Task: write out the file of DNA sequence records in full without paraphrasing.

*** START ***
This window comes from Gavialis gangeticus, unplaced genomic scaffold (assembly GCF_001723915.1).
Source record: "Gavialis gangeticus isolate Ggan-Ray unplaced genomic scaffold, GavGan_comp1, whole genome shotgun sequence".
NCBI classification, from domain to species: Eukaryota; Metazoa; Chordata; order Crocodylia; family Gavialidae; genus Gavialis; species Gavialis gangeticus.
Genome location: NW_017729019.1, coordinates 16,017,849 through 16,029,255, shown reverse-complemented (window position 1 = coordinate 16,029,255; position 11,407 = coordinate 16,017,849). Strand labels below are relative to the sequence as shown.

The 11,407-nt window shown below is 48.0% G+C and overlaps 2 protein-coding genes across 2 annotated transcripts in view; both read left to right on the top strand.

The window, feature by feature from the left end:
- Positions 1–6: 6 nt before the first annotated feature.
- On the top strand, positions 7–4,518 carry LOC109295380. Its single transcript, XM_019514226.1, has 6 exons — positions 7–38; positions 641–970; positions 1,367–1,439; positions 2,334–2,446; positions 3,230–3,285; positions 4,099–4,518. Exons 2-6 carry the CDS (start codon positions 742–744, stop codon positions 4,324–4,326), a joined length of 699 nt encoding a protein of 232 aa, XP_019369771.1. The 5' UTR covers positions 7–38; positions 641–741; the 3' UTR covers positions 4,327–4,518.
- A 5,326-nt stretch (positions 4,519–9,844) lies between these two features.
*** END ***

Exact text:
This window comes from Gavialis gangeticus, unplaced genomic scaffold (assembly GCF_001723915.1).
Source record: "Gavialis gangeticus isolate Ggan-Ray unplaced genomic scaffold, GavGan_comp1, whole genome shotgun sequence".
NCBI classification, from domain to species: Eukaryota; Metazoa; Chordata; order Crocodylia; family Gavialidae; genus Gavialis; species Gavialis gangeticus.
Genome location: NW_017729019.1, coordinates 16,017,849 through 16,029,255, shown reverse-complemented (window position 1 = coordinate 16,029,255; position 11,407 = coordinate 16,017,849). Strand labels below are relative to the sequence as shown.

The 11,407-nt window shown below is 48.0% G+C and overlaps 2 protein-coding genes across 2 annotated transcripts in view; both read left to right on the top strand.

The window, feature by feature from the left end:
- Positions 1–6: 6 nt before the first annotated feature.
- On the top strand, positions 7–4,518 carry LOC109295380. Its single transcript, XM_019514226.1, has 6 exons — positions 7–38; positions 641–970; positions 1,367–1,439; positions 2,334–2,446; positions 3,230–3,285; positions 4,099–4,518. Exons 2-6 carry the CDS (start codon positions 742–744, stop codon positions 4,324–4,326), a joined length of 699 nt encoding a protein of 232 aa, XP_019369771.1. The 5' UTR covers positions 7–38; positions 641–741; the 3' UTR covers positions 4,327–4,518.
- A 5,326-nt stretch (positions 4,519–9,844) lies between these two features.